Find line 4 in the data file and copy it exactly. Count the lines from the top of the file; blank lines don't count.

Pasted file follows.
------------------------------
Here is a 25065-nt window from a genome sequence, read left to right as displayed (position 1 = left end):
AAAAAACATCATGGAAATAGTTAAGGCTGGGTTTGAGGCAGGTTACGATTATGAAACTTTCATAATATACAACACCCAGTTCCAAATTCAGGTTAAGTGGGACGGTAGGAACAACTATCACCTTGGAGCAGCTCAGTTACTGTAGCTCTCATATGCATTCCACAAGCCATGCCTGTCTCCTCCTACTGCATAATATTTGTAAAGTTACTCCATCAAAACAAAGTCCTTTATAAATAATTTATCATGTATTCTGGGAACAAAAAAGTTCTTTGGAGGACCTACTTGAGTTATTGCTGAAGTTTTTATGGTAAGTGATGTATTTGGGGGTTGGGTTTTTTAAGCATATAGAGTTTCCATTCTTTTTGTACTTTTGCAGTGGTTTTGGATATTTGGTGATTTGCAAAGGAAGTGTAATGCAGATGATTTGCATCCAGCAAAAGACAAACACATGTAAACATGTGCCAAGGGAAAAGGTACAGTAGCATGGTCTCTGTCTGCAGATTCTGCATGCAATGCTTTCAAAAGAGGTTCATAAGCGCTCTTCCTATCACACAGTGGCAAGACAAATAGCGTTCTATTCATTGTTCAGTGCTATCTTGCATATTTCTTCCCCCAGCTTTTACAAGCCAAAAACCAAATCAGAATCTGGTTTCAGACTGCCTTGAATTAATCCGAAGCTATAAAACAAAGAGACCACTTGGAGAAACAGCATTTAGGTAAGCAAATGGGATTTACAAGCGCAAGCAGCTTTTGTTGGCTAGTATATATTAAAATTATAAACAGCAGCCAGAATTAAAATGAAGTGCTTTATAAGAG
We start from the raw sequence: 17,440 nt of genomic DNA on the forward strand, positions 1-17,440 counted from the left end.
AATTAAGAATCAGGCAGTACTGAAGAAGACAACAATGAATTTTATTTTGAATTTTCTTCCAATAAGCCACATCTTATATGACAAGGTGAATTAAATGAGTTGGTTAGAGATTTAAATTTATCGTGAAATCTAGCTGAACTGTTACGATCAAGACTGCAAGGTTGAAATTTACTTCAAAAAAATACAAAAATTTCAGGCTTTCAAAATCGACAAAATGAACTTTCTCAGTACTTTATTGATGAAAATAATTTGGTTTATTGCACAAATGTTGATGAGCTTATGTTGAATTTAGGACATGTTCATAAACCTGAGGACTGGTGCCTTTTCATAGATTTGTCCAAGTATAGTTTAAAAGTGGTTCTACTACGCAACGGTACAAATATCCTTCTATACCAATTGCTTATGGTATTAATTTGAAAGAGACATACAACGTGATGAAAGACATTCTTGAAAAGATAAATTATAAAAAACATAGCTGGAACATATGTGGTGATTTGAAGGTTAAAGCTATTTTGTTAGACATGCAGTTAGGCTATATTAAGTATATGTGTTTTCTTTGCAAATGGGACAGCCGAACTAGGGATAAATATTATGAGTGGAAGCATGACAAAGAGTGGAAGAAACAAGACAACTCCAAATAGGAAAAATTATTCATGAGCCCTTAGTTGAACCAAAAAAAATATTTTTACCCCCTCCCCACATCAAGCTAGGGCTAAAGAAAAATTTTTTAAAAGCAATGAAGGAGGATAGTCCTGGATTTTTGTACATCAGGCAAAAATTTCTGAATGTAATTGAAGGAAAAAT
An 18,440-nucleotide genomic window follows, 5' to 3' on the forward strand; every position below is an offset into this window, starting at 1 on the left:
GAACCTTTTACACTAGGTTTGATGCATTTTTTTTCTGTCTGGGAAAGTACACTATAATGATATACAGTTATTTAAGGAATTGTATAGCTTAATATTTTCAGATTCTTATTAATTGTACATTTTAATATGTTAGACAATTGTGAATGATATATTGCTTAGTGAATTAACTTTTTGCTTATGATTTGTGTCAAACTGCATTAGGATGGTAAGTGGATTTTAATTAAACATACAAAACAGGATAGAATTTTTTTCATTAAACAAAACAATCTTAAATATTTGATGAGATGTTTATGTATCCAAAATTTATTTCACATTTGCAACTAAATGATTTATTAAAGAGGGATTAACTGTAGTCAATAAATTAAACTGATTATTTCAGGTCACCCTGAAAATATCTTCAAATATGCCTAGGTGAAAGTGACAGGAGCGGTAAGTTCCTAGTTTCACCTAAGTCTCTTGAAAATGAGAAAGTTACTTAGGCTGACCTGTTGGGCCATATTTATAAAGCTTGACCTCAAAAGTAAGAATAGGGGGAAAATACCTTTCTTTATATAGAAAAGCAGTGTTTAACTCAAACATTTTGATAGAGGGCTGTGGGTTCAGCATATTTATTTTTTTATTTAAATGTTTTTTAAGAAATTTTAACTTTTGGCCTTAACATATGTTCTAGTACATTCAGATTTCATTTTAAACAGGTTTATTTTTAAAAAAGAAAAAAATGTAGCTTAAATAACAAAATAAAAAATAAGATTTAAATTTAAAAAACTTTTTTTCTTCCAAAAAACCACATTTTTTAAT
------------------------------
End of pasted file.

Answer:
AATTAAGAATCAGGCAGTACTGAAGAAGACAACAATGAATTTTATTTTGAATTTTCTTCCAATAAGCCACATCTTATATGACAAGGTGAATTAAATGAGTTGGTTAGAGATTTAAATTTATCGTGAAATCTAGCTGAACTGTTACGATCAAGACTGCAAGGTTGAAATTTACTTCAAAAAAATACAAAAATTTCAGGCTTTCAAAATCGACAAAATGAACTTTCTCAGTACTTTATTGATGAAAATAATTTGGTTTATTGCACAAATGTTGATGAGCTTATGTTGAATTTAGGACATGTTCATAAACCTGAGGACTGGTGCCTTTTCATAGATTTGTCCAAGTATAGTTTAAAAGTGGTTCTACTACGCAACGGTACAAATATCCTTCTATACCAATTGCTTATGGTATTAATTTGAAAGAGACATACAACGTGATGAAAGACATTCTTGAAAAGATAAATTATAAAAAACATAGCTGGAACATATGTGGTGATTTGAAGGTTAAAGCTATTTTGTTAGACATGCAGTTAGGCTATATTAAGTATATGTGTTTTCTTTGCAAATGGGACAGCCGAACTAGGGATAAATATTATGAGTGGAAGCATGACAAAGAGTGGAAGAAACAAGACAACTCCAAATAGGAAAAATTATTCATGAGCCCTTAGTTGAACCAAAAAAAATATTTTTACCCCCTCCCCACATCAAGCTAGGGCTAAAGAAAAATTTTTTAAAAGCAATGAAGGAGGATAGTCCTGGATTTTTGTACATCAGGCAAAAATTTCTGAATGTAATTGAAGGAAAAAT